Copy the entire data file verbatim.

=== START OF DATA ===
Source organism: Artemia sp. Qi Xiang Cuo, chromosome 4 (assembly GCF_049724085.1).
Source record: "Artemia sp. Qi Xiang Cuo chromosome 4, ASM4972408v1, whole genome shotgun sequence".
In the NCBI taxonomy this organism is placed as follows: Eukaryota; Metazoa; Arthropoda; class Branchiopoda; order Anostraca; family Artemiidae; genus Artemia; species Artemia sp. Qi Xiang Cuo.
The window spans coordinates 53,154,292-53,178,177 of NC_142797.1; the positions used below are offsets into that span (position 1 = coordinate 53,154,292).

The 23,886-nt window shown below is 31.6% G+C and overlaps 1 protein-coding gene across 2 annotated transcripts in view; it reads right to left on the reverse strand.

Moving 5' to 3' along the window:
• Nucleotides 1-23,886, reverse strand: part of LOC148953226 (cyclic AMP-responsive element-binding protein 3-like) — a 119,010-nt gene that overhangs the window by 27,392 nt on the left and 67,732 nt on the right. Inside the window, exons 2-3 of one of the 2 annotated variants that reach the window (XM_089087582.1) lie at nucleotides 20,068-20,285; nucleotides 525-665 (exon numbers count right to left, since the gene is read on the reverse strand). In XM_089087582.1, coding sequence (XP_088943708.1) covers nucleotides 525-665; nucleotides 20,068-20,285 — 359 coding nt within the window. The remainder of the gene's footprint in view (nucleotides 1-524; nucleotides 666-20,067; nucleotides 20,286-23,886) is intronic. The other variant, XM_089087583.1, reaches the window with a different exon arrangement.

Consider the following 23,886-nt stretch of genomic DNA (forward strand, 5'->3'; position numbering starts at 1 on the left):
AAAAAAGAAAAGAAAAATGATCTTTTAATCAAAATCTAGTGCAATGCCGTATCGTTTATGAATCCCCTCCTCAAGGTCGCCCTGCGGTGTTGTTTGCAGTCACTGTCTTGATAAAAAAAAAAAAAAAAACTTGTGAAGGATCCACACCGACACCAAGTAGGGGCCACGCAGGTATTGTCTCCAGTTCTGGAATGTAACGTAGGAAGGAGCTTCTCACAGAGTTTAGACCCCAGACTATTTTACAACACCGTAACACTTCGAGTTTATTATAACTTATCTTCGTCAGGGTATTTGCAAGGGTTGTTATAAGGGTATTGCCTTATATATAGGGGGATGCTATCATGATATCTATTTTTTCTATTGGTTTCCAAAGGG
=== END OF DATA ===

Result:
Source organism: Artemia sp. Qi Xiang Cuo, chromosome 4 (assembly GCF_049724085.1).
Source record: "Artemia sp. Qi Xiang Cuo chromosome 4, ASM4972408v1, whole genome shotgun sequence".
In the NCBI taxonomy this organism is placed as follows: Eukaryota; Metazoa; Arthropoda; class Branchiopoda; order Anostraca; family Artemiidae; genus Artemia; species Artemia sp. Qi Xiang Cuo.
The window spans coordinates 53,154,292-53,178,177 of NC_142797.1; the positions used below are offsets into that span (position 1 = coordinate 53,154,292).

The 23,886-nt window shown below is 31.6% G+C and overlaps 1 protein-coding gene across 2 annotated transcripts in view; it reads right to left on the reverse strand.

Moving 5' to 3' along the window:
• Nucleotides 1-23,886, reverse strand: part of LOC148953226 (cyclic AMP-responsive element-binding protein 3-like) — a 119,010-nt gene that overhangs the window by 27,392 nt on the left and 67,732 nt on the right. Inside the window, exons 2-3 of one of the 2 annotated variants that reach the window (XM_089087582.1) lie at nucleotides 20,068-20,285; nucleotides 525-665 (exon numbers count right to left, since the gene is read on the reverse strand). In XM_089087582.1, coding sequence (XP_088943708.1) covers nucleotides 525-665; nucleotides 20,068-20,285 — 359 coding nt within the window. The remainder of the gene's footprint in view (nucleotides 1-524; nucleotides 666-20,067; nucleotides 20,286-23,886) is intronic. The other variant, XM_089087583.1, reaches the window with a different exon arrangement.

Consider the following 23,886-nt stretch of genomic DNA (forward strand, 5'->3'; position numbering starts at 1 on the left):
AAAAAAGAAAAGAAAAATGATCTTTTAATCAAAATCTAGTGCAATGCCGTATCGTTTATGAATCCCCTCCTCAAGGTCGCCCTGCGGTGTTGTTTGCAGTCACTGTCTTGATAAAAAAAAAAAAAAAAACTTGTGAAGGATCCACACCGACACCAAGTAGGGGCCACGCAGGTATTGTCTCCAGTTCTGGAATGTAACGTAGGAAGGAGCTTCTCACAGAGTTTAGACCCCAGACTATTTTACAACACCGTAACACTTCGAGTTTATTATAACTTATCTTCGTCAGGGTATTTGCAAGGGTTGTTATAAGGGTATTGCCTTATATATAGGGGGATGCTATCATGATATCTATTTTTTCTATTGGTTTCCAAAGGG